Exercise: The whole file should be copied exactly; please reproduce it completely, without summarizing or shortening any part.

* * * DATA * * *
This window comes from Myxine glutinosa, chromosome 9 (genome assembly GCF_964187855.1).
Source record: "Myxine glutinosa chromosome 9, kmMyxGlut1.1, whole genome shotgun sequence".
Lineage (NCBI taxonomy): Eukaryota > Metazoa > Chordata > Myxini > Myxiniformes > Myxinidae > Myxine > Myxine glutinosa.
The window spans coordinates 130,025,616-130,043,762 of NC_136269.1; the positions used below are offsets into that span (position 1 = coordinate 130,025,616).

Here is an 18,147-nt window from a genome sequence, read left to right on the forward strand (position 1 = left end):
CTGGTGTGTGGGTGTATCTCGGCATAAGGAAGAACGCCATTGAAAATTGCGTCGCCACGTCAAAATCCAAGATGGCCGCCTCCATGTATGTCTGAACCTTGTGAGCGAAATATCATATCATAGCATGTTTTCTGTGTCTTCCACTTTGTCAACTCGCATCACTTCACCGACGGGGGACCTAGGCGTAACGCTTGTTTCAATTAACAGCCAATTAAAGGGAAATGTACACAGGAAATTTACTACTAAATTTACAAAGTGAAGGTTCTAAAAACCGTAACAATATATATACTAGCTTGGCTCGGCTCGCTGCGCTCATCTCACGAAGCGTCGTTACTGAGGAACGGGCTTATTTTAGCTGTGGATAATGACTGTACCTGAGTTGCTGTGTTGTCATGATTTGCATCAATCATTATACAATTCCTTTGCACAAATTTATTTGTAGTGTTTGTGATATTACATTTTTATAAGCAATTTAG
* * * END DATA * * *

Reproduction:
This window comes from Myxine glutinosa, chromosome 9 (genome assembly GCF_964187855.1).
Source record: "Myxine glutinosa chromosome 9, kmMyxGlut1.1, whole genome shotgun sequence".
Lineage (NCBI taxonomy): Eukaryota > Metazoa > Chordata > Myxini > Myxiniformes > Myxinidae > Myxine > Myxine glutinosa.
The window spans coordinates 130,025,616-130,043,762 of NC_136269.1; the positions used below are offsets into that span (position 1 = coordinate 130,025,616).

Here is an 18,147-nt window from a genome sequence, read left to right on the forward strand (position 1 = left end):
CTGGTGTGTGGGTGTATCTCGGCATAAGGAAGAACGCCATTGAAAATTGCGTCGCCACGTCAAAATCCAAGATGGCCGCCTCCATGTATGTCTGAACCTTGTGAGCGAAATATCATATCATAGCATGTTTTCTGTGTCTTCCACTTTGTCAACTCGCATCACTTCACCGACGGGGGACCTAGGCGTAACGCTTGTTTCAATTAACAGCCAATTAAAGGGAAATGTACACAGGAAATTTACTACTAAATTTACAAAGTGAAGGTTCTAAAAACCGTAACAATATATATACTAGCTTGGCTCGGCTCGCTGCGCTCATCTCACGAAGCGTCGTTACTGAGGAACGGGCTTATTTTAGCTGTGGATAATGACTGTACCTGAGTTGCTGTGTTGTCATGATTTGCATCAATCATTATACAATTCCTTTGCACAAATTTATTTGTAGTGTTTGTGATATTACATTTTTATAAGCAATTTAG